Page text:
Yes. ‘Bottoming out’ occurs when a breast implant slips below the inframammary crease (the fold under your breasts).

The fold becomes lower, and less defined, and the nipple and areola may tilt upward as the breast implant sits lower than where your surgeon originally placed it. The scar from your original breast augmentation may also sit higher up on the breast over time.

Bottoming out can occur if your implant is too big and heavy for the amount of skin and underlying breast tissue – or if, postoperatively, it did not receive adequate support. This can occur when a supportive bra is not worn consistently, or is poorly fitted to provide the inframmary support – especially while exercising.

In some cases, patients may feel they have ‘bottomed out’ implants, but upon examination it is found that they have had an increase in breast tissue or fat in the lower pole of their breasts in the years after surgery. Breasts can continue to enlarge as we age, and weight gain will also affect results in this manner.  

There are several options based on how extensive the implant bottoming out has been. Your surgeon can sew the capsule under the breast in order to push the implant higher in the pocket and center the nipple and areola on the breast mound. This can be done using sutures or via a flap of tissue from the inside of the implant pocket, however if oversized implants are the cause of your bottoming out, you may continue to have recurrent complications and a smaller implant should be placed. In some cases, a breast lift (mastopexy) could also be required. Further surgery incurs costs and additional recovery period.

If I have implants removed and not replaced, will my breasts look the same as they did before?

No, they will look different. After explant surgery, breasts rarely return back to what they looked like before you had breast implants.

You will need to consider the fact that your skin has been stretched by the size and weight of your implants, and also with time and ageing, your natural breast tissue and skin condition will be different now.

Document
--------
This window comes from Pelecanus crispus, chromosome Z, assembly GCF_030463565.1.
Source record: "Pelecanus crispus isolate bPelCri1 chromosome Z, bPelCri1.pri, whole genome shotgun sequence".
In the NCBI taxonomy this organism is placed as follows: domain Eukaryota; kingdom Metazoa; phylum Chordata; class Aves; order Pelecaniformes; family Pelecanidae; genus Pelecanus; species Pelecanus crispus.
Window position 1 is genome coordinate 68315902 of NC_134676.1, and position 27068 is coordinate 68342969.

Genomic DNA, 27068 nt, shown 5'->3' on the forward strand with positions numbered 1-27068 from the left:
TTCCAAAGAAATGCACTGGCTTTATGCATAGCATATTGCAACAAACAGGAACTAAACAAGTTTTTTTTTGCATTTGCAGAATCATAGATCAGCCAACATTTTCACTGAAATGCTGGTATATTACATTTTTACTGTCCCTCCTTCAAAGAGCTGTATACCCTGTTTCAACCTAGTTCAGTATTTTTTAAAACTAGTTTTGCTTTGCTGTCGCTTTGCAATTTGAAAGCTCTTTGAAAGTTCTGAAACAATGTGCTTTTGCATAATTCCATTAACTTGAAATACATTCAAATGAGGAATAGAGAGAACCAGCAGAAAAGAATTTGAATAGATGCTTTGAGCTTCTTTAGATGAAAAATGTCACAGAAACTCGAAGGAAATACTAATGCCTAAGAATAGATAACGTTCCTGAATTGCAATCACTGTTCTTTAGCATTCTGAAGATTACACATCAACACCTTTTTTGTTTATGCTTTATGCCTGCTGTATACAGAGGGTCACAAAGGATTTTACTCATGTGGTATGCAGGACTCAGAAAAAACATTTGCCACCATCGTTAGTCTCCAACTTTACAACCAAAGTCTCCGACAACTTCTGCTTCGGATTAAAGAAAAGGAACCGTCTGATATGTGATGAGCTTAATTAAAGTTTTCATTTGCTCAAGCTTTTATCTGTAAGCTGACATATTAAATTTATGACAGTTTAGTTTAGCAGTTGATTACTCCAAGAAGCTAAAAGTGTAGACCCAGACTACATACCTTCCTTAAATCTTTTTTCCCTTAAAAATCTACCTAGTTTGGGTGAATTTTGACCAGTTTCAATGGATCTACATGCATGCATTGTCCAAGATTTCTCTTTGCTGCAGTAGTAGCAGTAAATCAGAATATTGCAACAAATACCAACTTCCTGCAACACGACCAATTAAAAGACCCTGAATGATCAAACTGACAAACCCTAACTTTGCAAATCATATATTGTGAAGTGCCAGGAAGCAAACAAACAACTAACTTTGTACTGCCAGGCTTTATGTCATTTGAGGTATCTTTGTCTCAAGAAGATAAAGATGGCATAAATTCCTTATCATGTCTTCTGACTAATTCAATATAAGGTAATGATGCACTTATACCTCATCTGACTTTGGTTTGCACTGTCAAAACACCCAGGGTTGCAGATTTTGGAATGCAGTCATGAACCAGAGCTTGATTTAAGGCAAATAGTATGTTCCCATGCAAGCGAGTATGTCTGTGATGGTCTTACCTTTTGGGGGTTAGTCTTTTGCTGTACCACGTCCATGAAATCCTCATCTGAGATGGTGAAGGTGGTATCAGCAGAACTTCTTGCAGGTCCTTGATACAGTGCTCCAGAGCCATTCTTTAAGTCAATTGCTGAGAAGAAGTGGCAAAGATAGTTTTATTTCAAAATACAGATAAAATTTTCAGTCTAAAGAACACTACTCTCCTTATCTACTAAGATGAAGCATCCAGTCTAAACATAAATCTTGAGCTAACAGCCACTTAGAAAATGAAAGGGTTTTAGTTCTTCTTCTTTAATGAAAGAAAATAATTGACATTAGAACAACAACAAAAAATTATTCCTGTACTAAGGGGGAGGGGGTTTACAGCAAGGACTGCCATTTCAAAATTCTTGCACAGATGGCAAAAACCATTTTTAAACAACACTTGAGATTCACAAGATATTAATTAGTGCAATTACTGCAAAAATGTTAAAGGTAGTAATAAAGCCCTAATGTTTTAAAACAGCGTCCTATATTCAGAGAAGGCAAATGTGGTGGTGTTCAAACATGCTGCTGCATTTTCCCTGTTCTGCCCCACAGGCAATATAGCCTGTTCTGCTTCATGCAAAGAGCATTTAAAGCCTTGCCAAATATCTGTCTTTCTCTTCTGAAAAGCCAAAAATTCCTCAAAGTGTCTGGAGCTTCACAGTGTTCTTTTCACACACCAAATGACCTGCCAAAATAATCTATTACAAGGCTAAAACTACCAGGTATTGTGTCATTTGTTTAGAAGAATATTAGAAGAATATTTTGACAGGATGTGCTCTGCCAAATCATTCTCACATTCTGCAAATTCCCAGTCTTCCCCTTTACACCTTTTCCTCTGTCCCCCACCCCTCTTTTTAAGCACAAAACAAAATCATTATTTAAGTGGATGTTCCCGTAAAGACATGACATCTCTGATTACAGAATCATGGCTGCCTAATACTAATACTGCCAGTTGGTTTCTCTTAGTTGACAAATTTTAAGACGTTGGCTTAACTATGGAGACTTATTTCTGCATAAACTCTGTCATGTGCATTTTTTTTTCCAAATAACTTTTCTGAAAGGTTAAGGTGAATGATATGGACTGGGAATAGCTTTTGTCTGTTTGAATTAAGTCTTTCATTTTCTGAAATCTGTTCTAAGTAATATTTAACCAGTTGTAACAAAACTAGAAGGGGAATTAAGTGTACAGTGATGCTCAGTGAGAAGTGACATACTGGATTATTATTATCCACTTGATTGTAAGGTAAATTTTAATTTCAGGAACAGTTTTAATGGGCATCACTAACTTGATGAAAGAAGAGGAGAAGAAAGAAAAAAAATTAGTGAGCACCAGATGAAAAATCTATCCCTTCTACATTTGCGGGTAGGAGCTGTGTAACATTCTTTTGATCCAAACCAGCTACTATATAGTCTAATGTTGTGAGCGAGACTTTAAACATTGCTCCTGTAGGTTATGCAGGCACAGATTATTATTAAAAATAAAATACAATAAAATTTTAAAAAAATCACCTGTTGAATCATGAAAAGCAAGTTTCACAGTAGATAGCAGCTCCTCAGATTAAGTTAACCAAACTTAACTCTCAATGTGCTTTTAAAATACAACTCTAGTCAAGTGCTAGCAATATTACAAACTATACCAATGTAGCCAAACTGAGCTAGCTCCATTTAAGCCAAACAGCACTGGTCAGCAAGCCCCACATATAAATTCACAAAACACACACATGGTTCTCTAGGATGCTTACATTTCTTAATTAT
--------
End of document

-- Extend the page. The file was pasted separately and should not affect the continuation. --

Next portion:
Sometimes, women are disappointed with the appearance of their breasts after having explant surgery due to excess skin and stretching of the breast, and opt to have further surgery to lift their breasts, or have fat transferred to their breasts to restore volume. This incurs further costs and a recovery period.

Dr Sharp will discuss these options with you at your pre operative consultations, and the decision to proceed with further surgery to correct any asymmetry or breast changes can be delayed until months or years after your removal surgery, so there is no rush to make a final decision about this at the time of your implant removal.

Do I need to have a breast lift (mastopexy) after explant surgery?

Dr Sharp offers mastopexy surgery for excess skin or breast ptosis after breast implant removal; in our clinic’s experience, most patients choose to do this for cosmetic reasons, however it is not medically required in most cases – and is entirely your own decision.

We respect that the scars, additional surgical costs and the more extensive surgery involved with this may not be for everyone; we will always respect your choice as to whether or not you wish to have a mastopexy after your breast implants are removed, and Dr Sharp will discuss the benefits and risks of the mastopexy procedure with you at your pre operative consultations.

My breast implants are ruptured; do I need emergency surgery?

In most cases, a ‘contained’ rupture is not considered an emergency. If you have modern form stable cohesive gel implants, the silicone itself will stay contained within the outer shell of the implant.

Sometimes ruptured implants will cause discomfort and swelling, and so for this reason Dr Sharp always tries to see any patients with rupture concerns as soon as possible, so a plan of action can be put in place. If this applies to you, please let our bookings team know at the time of scheduling your appointment so you can be placed on our priority waiting list for the earliest possible appointment. and obtain a GP referral and ultrasound prior to your consultation with Dr Sharp, so a surgical plan can be promptly developed, if applicable.

Sometimes it is very evident when an implant ruptures, but other times it can take months or years to be detected – and even then, ultrasounds can indicate a possible rupture, and when the implant is removed, no rupture can be found. An MRI provides more conclusive imaging of implants than an ultrasound, but even then, may not definitively indicate whether or not a rupture has occurred.